Technology in the classroom is ever increasing and yet parents and teachers are understandably cautious about the amount of screen time students are exposed to, as well as the initial and ongoing upgrade and maintenance costs.
However, this technology use gives teachers the ability to easily track and assess students, less paper needs to be used and higher student engagement is gained.
Looking just at these items, it is easy to see that there are many pros and cons when it comes to using technology in the classroom. Read on to discover more.
What are the benefits of technology-based learning?
- Teaching can be made easier. Using audio-visual presentations, students can find instruction far easier to follow and the overall level of comprehension within the classroom is increased.
- Tracking students’ progress becomes simpler. Online tools and progress trackers enable students to be tracked individually, with the school even able to use its own personalised software to do the same.
- Trees are saved. By going digital, printing is dramatically reduced and paper is not wasted. Assignments can be submitted by email rather than via a hard copy.
- Students love technology. Teachers can use student’s natural interest in the internet to get them involved in online learning. Touch-screen technology makes work interactive and communication can even take place within private classroom Facebook groups.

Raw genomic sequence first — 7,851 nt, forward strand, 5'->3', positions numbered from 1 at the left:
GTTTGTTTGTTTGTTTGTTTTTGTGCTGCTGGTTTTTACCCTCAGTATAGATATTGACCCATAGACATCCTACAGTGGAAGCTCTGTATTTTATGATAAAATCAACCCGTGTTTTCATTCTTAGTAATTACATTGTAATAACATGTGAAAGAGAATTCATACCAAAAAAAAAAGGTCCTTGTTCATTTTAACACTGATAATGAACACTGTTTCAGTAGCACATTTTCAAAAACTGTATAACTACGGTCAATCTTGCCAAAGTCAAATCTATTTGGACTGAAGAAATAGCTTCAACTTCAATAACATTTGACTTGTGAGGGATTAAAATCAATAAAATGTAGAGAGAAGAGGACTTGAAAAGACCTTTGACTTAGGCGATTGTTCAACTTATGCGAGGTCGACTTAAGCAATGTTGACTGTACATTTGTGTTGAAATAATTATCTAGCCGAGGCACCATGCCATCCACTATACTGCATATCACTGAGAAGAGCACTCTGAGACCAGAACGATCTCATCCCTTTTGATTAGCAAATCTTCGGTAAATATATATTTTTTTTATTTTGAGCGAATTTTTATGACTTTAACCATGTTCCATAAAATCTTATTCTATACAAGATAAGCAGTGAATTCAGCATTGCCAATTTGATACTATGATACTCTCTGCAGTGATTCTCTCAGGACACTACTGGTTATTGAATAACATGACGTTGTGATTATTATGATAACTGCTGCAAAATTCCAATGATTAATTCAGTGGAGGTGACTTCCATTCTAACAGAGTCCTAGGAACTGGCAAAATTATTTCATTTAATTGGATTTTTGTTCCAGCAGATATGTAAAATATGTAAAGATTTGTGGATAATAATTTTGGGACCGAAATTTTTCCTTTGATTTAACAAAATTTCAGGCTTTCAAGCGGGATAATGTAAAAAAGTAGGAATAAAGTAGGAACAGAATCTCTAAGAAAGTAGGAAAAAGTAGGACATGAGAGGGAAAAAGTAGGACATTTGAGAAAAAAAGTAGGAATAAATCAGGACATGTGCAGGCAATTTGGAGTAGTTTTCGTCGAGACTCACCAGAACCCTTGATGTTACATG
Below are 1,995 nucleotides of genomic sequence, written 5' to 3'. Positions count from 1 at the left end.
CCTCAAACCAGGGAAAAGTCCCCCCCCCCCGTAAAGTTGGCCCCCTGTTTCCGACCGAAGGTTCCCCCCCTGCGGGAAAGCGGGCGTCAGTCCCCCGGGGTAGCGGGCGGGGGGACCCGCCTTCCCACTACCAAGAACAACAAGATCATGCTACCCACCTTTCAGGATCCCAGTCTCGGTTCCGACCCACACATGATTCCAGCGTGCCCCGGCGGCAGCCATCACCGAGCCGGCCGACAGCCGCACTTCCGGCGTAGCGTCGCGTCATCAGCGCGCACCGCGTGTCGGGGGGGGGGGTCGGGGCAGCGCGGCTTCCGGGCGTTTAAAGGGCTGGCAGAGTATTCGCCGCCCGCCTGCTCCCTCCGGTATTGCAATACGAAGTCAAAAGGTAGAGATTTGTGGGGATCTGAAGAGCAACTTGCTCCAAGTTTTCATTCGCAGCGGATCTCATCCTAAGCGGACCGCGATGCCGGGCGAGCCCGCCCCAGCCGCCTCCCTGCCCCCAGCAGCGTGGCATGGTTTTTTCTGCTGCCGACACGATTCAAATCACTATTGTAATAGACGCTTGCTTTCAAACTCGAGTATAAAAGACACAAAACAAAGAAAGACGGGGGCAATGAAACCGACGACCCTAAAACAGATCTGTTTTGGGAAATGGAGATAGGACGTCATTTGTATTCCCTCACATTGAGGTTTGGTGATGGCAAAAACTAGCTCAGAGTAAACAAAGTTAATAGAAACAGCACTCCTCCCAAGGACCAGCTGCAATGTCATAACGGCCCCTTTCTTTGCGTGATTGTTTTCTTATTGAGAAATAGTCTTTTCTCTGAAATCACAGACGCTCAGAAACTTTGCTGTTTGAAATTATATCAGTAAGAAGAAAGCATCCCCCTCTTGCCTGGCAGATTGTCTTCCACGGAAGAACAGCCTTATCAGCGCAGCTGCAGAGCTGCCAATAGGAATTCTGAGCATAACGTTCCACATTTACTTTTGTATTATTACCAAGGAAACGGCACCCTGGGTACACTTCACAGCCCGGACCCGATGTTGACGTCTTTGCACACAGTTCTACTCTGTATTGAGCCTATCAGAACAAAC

- Distance learning becomes simple. Students can work in the classroom and away from it, even signing up for additional online courses for subjects that they are particularly interested in.
- Research takes far less time. Whatever type of research students need to carry out, it is all there on the internet. Resources such as Google Scholar provide reputable articles and information.
- Working together is far more practical. Students can get involved in group projects, working from the classroom or from home. With everyone linked together via the internet, collaboration is far more focused.
The potential downsides of having technology in the classroom are not always obvious.
- No perfect workflow solution. Teachers may have to use a mix of methods and apps to receive work from students, mark and then return it. This can possibly take longer than paper-based methods.
- Wi-Fi quality. School Wi-Fi needs to be good quality and with plenty of bandwidth for all devices. If this is not available, slow and disconnected servers can spoil lessons.
- Distractions. Are students working or are they popping onto games, apps or looking at messages?
- Charging. Whatever devices the students are using, they need to be charged or continually plugged in. Battery problems and failure to charge iPads or tablets may leave students without access to material.
- Not all textbooks are available digitally. If teachers have to rely on paper textbooks due to lack of digital versions, working with iPads could become fragmented.
It is also worth noting that, when it comes to using ICT in the classroom, there are so many options and apps that teachers can feel overwhelmed. The ideal situation is to have someone to manage, organise and provide the most suitable apps for each subject. This leaves the teachers free to teach, rather than getting bogged down in the intricacies of the digital world.
Putting technology in place for each student without having a plan should be avoided. Using iPads or similar will only improve student learning if properly controlled and managed. Whilst technology may tick some of the boxes most of the time, it certainly does not entirely replace manual teaching methods all of the time. With this in mind, student’s needs should be assessed carefully, both with and without the use of technology.